You are also right about Tzipi Livni who would have continued the ambiguous ballet of “we want, they don’t want”
Let’s see how the Obama administration will deal with the clearly antagonistic attitude of this right-wing governement.

October 8th, 2009, 4:03 pm


Shai said:


There are also other reasons Lieberman is so “patriotic” (funny how some people would actually call him that). These reasons have to do with some very personal issues going on – namely, his up-and-coming court battle against heavy charges of corruption. It seems he will not escape this, and I’m sure like Olmert, he too wants to “go out with a bang…”

Lieberman’s is a one-man party. Many are predicting it will evaporate by next elections, as soon as he is put behind bars. Actually, he’ll have to resign as soon as a court case begins. So unfortunately, we probably won’t be seeing him for long…

October 8th, 2009, 4:38 pm


Akbar Palace said:

I don’t think Ahamadinejad is antisemite…

WD –

I’m not surprised. Despite all the denials of the holocaust and the threats against Israel, I suppose your thinking is on par with many of the participants here on Syria Comment. You should be proud.

..the would not tolerate Jews in the iranian government and will close and forbid synagogues in Teheran the same way Saudi Arabia forbids churches or synagogues on their land.

Just because Saudi Arabia doesn’t allow other religions to practice within their country/territory (which, of course, isn’t very tolerant) doesn’t mean Saudi Arabia is dangerous. It is the home to the most holy islamic cities. Moreover, the Saudis (at least de facto) recongize the State of Israel as they have proposed their own peace plan that includes the State of Israel. Lastly, the Saudi press, like Iran is government-controlled, but they rarely call for the destruction of Israel.

I think most observers understand that Iranian Jews don’t have the ability to say anything against the Iranian government. For all intents and purposes, they are hostages. There is no freedom of speech in Iran (unlike Israel).

He would not meet with jewish rabbis in the US either.

Meeting with Jewish rabbis doesn’t make Ahmadinejad any less dangerous or any less anti-semitic. That he can find a handful of self-hating Jews to show off is merely a cynical ploy. Ask the rabbis he spoke to how they feel about Ahmadinejad’s holocaust denial.

Thank you for allowing me to research just how extreme and dangerous the Iranian government really is. I’m confident the world will band together at least isolate this intolerant regime for the foreseeable future. Looks like the Syrians have once again chosen another losing bet.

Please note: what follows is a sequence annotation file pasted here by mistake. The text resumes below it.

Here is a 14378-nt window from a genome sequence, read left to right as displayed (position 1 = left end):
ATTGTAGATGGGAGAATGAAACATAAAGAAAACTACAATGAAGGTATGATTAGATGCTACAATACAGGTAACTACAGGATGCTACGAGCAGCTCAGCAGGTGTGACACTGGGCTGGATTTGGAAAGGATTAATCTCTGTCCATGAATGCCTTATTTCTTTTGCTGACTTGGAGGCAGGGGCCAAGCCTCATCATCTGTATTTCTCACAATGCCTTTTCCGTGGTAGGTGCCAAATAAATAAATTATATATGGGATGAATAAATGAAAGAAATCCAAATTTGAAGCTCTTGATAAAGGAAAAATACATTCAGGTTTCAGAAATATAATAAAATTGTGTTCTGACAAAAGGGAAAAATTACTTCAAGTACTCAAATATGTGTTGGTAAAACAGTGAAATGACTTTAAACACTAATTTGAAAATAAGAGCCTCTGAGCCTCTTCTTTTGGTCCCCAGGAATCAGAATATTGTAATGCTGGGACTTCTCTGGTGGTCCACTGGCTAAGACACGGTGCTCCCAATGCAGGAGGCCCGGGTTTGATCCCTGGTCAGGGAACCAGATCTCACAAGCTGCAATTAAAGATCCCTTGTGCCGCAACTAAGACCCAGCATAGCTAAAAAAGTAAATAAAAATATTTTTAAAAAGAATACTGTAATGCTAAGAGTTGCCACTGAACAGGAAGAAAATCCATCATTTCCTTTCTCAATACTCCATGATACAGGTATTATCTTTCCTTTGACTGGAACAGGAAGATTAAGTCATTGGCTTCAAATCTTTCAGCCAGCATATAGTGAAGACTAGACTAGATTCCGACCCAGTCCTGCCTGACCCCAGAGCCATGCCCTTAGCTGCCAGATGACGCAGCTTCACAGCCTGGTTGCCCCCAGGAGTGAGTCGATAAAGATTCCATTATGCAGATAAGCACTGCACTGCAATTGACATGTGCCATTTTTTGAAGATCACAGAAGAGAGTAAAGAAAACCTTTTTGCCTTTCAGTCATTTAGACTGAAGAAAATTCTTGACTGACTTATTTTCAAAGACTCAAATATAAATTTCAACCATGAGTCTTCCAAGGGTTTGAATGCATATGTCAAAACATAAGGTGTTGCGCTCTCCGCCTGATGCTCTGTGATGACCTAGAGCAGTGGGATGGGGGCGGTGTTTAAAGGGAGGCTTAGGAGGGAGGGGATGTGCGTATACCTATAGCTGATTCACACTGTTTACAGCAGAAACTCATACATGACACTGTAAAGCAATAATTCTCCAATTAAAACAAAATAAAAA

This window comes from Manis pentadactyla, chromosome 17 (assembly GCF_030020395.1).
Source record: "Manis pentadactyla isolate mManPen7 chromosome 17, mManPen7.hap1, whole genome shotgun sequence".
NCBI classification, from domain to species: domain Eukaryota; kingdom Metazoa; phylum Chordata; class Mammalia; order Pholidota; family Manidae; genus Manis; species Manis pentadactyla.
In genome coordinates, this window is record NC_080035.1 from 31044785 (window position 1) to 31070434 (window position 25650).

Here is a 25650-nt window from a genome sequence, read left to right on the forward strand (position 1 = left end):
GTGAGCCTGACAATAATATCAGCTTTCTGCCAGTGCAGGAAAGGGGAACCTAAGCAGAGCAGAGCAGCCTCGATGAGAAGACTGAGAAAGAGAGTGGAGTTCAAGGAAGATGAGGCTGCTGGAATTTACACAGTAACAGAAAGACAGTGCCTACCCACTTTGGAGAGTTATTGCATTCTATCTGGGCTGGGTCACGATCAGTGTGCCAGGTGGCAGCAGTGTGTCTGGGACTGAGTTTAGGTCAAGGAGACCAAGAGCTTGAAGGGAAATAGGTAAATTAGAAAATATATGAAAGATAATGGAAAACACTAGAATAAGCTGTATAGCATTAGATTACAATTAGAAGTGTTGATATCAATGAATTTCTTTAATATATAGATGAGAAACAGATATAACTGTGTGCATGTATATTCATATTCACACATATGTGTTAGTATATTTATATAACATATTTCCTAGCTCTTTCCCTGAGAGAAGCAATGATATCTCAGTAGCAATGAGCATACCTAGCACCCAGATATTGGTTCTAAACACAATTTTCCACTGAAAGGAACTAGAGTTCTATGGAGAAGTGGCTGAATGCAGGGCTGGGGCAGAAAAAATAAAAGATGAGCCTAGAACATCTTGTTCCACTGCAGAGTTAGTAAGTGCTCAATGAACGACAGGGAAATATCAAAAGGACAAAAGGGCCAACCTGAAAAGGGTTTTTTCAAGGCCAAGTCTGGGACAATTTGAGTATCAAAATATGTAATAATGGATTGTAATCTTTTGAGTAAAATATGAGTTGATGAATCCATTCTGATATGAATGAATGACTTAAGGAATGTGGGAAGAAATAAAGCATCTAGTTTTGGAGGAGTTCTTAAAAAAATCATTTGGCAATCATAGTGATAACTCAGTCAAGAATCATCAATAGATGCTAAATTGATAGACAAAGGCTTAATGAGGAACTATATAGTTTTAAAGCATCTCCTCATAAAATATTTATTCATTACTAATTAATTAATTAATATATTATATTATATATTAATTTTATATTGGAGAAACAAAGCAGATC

October 8th, 2009, 5:00 pm


SimoHurtta said:

Said on the same day (Thursday)
Lieberman: No peace deal for many years
Barak: Time to move peace process forward
Peres (to Mitchell): Time for progress

I must say I believe that Lieberman said his and Israel’s real intentions honestly, Barak and Peres not.

Lieberman’s is a one-man party.

I doubt that Shai, the party is already to big and influential to be a one man’s party. Even it would be such party the votes of those who gave their vote to Yisrael Beiteinu surely will not channel their votes to a peace seeking alternative. And Israel has a plenty of alternatives which will make even Lieberman look like a moderate (in Israeli standards).

October 8th, 2009, 6:16 pm


Shai said:


There have been other “to big” parties in Israel’s recent history that were wiped out overnight. Look at Shinui from 2003, with 15 seats (3rd largest party then). In the 2006 elections, it didn’t run at all. It evaporated.

Those who voted for Israel Beitenu will one day split between Likud and other parties. There’s no guarantee some won’t vote Kadima or even Labor. Many are Russians, many are and will be suffering from the bad welfare system. And whatever party will seem “less incapable” of helping them out, might get their votes. Don’t assume that what interests most who vote for the Right is the Occupation, expansion of Israeli settlements, or ensuring there will never be a Palestinian state. The poor in Israel care more about their pockets than about politics.

There are rumors, by the way, that Lieberman is a completely different creature behind closed doors, than he is openly. That he is far more pragmatic than he ever lets out. But in his personal case, it doesn’t really matter. I imagine he’ll be out of office within the next 6-12 months. And within 1-2 years, he’ll be in jail, like a few other ex-Ministers.